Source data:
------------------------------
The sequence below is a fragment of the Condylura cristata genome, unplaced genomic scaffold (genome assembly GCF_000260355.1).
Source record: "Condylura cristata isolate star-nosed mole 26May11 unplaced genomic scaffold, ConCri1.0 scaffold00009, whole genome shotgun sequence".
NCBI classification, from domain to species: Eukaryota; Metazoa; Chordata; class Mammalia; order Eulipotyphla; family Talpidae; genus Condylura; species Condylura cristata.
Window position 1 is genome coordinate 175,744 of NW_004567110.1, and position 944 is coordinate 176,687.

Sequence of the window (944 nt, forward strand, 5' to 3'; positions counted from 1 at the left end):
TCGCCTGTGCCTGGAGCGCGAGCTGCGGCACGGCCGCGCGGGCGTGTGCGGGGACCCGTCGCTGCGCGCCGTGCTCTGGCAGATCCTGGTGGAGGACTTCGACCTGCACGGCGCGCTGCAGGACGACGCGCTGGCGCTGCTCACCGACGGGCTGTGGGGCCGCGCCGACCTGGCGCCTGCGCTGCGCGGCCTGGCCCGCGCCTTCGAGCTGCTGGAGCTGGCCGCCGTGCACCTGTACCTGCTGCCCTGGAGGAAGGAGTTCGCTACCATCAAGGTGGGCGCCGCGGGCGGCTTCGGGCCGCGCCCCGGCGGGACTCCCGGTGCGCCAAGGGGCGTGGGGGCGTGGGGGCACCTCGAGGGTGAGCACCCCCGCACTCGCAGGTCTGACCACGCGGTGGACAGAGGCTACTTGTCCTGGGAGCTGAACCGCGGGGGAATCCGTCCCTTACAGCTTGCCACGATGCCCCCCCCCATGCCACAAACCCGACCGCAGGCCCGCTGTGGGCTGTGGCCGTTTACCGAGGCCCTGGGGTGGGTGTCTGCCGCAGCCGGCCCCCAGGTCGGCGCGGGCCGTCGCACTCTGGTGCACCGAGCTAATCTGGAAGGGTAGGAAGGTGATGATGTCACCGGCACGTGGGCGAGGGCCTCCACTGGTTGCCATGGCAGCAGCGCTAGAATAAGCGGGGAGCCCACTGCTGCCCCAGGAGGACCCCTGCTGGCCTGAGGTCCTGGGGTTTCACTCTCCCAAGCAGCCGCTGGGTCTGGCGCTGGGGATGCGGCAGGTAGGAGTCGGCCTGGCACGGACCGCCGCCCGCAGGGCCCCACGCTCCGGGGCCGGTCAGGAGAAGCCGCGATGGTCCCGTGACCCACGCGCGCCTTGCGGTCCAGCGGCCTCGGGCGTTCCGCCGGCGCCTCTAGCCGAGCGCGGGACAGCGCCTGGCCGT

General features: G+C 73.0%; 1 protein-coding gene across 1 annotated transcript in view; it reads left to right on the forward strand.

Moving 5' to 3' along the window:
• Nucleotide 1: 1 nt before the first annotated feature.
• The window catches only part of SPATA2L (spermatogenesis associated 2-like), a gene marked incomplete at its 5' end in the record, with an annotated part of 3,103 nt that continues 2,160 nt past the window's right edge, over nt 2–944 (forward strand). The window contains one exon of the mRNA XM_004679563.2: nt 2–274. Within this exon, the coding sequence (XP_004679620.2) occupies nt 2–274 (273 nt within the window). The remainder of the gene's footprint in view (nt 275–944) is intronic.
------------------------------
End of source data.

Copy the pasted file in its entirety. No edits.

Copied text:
The sequence below is a fragment of the Condylura cristata genome, unplaced genomic scaffold (genome assembly GCF_000260355.1).
Source record: "Condylura cristata isolate star-nosed mole 26May11 unplaced genomic scaffold, ConCri1.0 scaffold00009, whole genome shotgun sequence".
NCBI classification, from domain to species: Eukaryota; Metazoa; Chordata; class Mammalia; order Eulipotyphla; family Talpidae; genus Condylura; species Condylura cristata.
Window position 1 is genome coordinate 175,744 of NW_004567110.1, and position 944 is coordinate 176,687.

Sequence of the window (944 nt, forward strand, 5' to 3'; positions counted from 1 at the left end):
TCGCCTGTGCCTGGAGCGCGAGCTGCGGCACGGCCGCGCGGGCGTGTGCGGGGACCCGTCGCTGCGCGCCGTGCTCTGGCAGATCCTGGTGGAGGACTTCGACCTGCACGGCGCGCTGCAGGACGACGCGCTGGCGCTGCTCACCGACGGGCTGTGGGGCCGCGCCGACCTGGCGCCTGCGCTGCGCGGCCTGGCCCGCGCCTTCGAGCTGCTGGAGCTGGCCGCCGTGCACCTGTACCTGCTGCCCTGGAGGAAGGAGTTCGCTACCATCAAGGTGGGCGCCGCGGGCGGCTTCGGGCCGCGCCCCGGCGGGACTCCCGGTGCGCCAAGGGGCGTGGGGGCGTGGGGGCACCTCGAGGGTGAGCACCCCCGCACTCGCAGGTCTGACCACGCGGTGGACAGAGGCTACTTGTCCTGGGAGCTGAACCGCGGGGGAATCCGTCCCTTACAGCTTGCCACGATGCCCCCCCCCATGCCACAAACCCGACCGCAGGCCCGCTGTGGGCTGTGGCCGTTTACCGAGGCCCTGGGGTGGGTGTCTGCCGCAGCCGGCCCCCAGGTCGGCGCGGGCCGTCGCACTCTGGTGCACCGAGCTAATCTGGAAGGGTAGGAAGGTGATGATGTCACCGGCACGTGGGCGAGGGCCTCCACTGGTTGCCATGGCAGCAGCGCTAGAATAAGCGGGGAGCCCACTGCTGCCCCAGGAGGACCCCTGCTGGCCTGAGGTCCTGGGGTTTCACTCTCCCAAGCAGCCGCTGGGTCTGGCGCTGGGGATGCGGCAGGTAGGAGTCGGCCTGGCACGGACCGCCGCCCGCAGGGCCCCACGCTCCGGGGCCGGTCAGGAGAAGCCGCGATGGTCCCGTGACCCACGCGCGCCTTGCGGTCCAGCGGCCTCGGGCGTTCCGCCGGCGCCTCTAGCCGAGCGCGGGACAGCGCCTGGCCGT

General features: G+C 73.0%; 1 protein-coding gene across 1 annotated transcript in view; it reads left to right on the forward strand.

Moving 5' to 3' along the window:
• Nucleotide 1: 1 nt before the first annotated feature.
• The window catches only part of SPATA2L (spermatogenesis associated 2-like), a gene marked incomplete at its 5' end in the record, with an annotated part of 3,103 nt that continues 2,160 nt past the window's right edge, over nt 2–944 (forward strand). The window contains one exon of the mRNA XM_004679563.2: nt 2–274. Within this exon, the coding sequence (XP_004679620.2) occupies nt 2–274 (273 nt within the window). The remainder of the gene's footprint in view (nt 275–944) is intronic.